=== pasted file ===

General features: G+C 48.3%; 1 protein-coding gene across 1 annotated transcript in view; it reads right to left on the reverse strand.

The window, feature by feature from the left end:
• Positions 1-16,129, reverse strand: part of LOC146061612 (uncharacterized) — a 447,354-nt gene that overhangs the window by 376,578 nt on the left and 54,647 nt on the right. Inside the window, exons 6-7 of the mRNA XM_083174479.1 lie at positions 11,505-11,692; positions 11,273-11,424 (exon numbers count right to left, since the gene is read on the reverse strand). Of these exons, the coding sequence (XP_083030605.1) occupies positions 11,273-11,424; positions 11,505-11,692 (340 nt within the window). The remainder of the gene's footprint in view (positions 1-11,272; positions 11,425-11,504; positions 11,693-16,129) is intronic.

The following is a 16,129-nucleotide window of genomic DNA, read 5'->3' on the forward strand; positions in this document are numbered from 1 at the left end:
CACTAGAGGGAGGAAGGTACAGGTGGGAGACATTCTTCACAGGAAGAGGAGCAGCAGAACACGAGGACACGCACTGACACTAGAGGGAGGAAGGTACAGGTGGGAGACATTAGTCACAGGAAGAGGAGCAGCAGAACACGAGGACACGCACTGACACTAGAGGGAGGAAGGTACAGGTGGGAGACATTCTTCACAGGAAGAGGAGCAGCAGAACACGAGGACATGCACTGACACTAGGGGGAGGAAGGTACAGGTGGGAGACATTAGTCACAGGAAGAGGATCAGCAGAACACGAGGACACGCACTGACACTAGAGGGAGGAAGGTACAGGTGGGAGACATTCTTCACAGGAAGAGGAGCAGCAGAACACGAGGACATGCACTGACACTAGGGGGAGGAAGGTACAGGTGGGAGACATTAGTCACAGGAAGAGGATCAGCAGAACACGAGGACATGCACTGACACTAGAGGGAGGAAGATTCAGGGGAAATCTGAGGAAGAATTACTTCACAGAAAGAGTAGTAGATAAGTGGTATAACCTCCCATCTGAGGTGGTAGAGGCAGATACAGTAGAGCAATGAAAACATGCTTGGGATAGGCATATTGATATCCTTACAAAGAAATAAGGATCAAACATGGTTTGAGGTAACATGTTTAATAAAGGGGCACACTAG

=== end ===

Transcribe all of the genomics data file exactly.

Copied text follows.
General features: G+C 48.3%; 1 protein-coding gene across 1 annotated transcript in view; it reads right to left on the reverse strand.

The window, feature by feature from the left end:
• Positions 1-16,129, reverse strand: part of LOC146061612 (uncharacterized) — a 447,354-nt gene that overhangs the window by 376,578 nt on the left and 54,647 nt on the right. Inside the window, exons 6-7 of the mRNA XM_083174479.1 lie at positions 11,505-11,692; positions 11,273-11,424 (exon numbers count right to left, since the gene is read on the reverse strand). Of these exons, the coding sequence (XP_083030605.1) occupies positions 11,273-11,424; positions 11,505-11,692 (340 nt within the window). The remainder of the gene's footprint in view (positions 1-11,272; positions 11,425-11,504; positions 11,693-16,129) is intronic.

The following is a 16,129-nucleotide window of genomic DNA, read 5'->3' on the forward strand; positions in this document are numbered from 1 at the left end:
CACTAGAGGGAGGAAGGTACAGGTGGGAGACATTCTTCACAGGAAGAGGAGCAGCAGAACACGAGGACACGCACTGACACTAGAGGGAGGAAGGTACAGGTGGGAGACATTAGTCACAGGAAGAGGAGCAGCAGAACACGAGGACACGCACTGACACTAGAGGGAGGAAGGTACAGGTGGGAGACATTCTTCACAGGAAGAGGAGCAGCAGAACACGAGGACATGCACTGACACTAGGGGGAGGAAGGTACAGGTGGGAGACATTAGTCACAGGAAGAGGATCAGCAGAACACGAGGACACGCACTGACACTAGAGGGAGGAAGGTACAGGTGGGAGACATTCTTCACAGGAAGAGGAGCAGCAGAACACGAGGACATGCACTGACACTAGGGGGAGGAAGGTACAGGTGGGAGACATTAGTCACAGGAAGAGGATCAGCAGAACACGAGGACATGCACTGACACTAGAGGGAGGAAGATTCAGGGGAAATCTGAGGAAGAATTACTTCACAGAAAGAGTAGTAGATAAGTGGTATAACCTCCCATCTGAGGTGGTAGAGGCAGATACAGTAGAGCAATGAAAACATGCTTGGGATAGGCATATTGATATCCTTACAAAGAAATAAGGATCAAACATGGTTTGAGGTAACATGTTTAATAAAGGGGCACACTAG